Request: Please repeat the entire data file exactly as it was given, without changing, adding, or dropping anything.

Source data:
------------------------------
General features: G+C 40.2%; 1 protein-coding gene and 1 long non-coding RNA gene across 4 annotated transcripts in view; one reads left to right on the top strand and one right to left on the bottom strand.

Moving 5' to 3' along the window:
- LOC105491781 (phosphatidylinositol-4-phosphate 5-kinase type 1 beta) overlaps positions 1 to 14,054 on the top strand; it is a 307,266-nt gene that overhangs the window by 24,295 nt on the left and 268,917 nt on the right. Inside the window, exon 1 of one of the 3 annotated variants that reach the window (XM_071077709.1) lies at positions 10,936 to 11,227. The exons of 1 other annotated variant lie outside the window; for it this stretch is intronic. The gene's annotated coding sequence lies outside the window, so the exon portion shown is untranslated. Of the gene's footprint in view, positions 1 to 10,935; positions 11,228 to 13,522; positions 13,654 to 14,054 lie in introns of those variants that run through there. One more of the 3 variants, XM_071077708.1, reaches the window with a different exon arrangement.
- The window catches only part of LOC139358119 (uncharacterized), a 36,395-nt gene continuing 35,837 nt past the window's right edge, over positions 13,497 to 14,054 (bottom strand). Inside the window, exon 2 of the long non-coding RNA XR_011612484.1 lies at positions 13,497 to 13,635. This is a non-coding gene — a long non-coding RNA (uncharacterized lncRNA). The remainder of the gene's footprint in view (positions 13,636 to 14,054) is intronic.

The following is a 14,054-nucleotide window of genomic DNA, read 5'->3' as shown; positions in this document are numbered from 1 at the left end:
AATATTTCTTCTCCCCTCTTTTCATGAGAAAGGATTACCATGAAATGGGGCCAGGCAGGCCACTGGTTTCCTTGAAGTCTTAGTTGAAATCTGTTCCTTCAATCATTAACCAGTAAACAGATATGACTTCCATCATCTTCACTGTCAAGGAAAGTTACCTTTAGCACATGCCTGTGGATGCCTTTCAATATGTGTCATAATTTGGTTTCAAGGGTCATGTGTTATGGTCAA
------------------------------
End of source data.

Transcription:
General features: G+C 40.2%; 1 protein-coding gene and 1 long non-coding RNA gene across 4 annotated transcripts in view; one reads left to right on the top strand and one right to left on the bottom strand.

Moving 5' to 3' along the window:
- LOC105491781 (phosphatidylinositol-4-phosphate 5-kinase type 1 beta) overlaps positions 1 to 14,054 on the top strand; it is a 307,266-nt gene that overhangs the window by 24,295 nt on the left and 268,917 nt on the right. Inside the window, exon 1 of one of the 3 annotated variants that reach the window (XM_071077709.1) lies at positions 10,936 to 11,227. The exons of 1 other annotated variant lie outside the window; for it this stretch is intronic. The gene's annotated coding sequence lies outside the window, so the exon portion shown is untranslated. Of the gene's footprint in view, positions 1 to 10,935; positions 11,228 to 13,522; positions 13,654 to 14,054 lie in introns of those variants that run through there. One more of the 3 variants, XM_071077708.1, reaches the window with a different exon arrangement.
- The window catches only part of LOC139358119 (uncharacterized), a 36,395-nt gene continuing 35,837 nt past the window's right edge, over positions 13,497 to 14,054 (bottom strand). Inside the window, exon 2 of the long non-coding RNA XR_011612484.1 lies at positions 13,497 to 13,635. This is a non-coding gene — a long non-coding RNA (uncharacterized lncRNA). The remainder of the gene's footprint in view (positions 13,636 to 14,054) is intronic.

The following is a 14,054-nucleotide window of genomic DNA, read 5'->3' as shown; positions in this document are numbered from 1 at the left end:
AATATTTCTTCTCCCCTCTTTTCATGAGAAAGGATTACCATGAAATGGGGCCAGGCAGGCCACTGGTTTCCTTGAAGTCTTAGTTGAAATCTGTTCCTTCAATCATTAACCAGTAAACAGATATGACTTCCATCATCTTCACTGTCAAGGAAAGTTACCTTTAGCACATGCCTGTGGATGCCTTTCAATATGTGTCATAATTTGGTTTCAAGGGTCATGTGTTATGGTCAA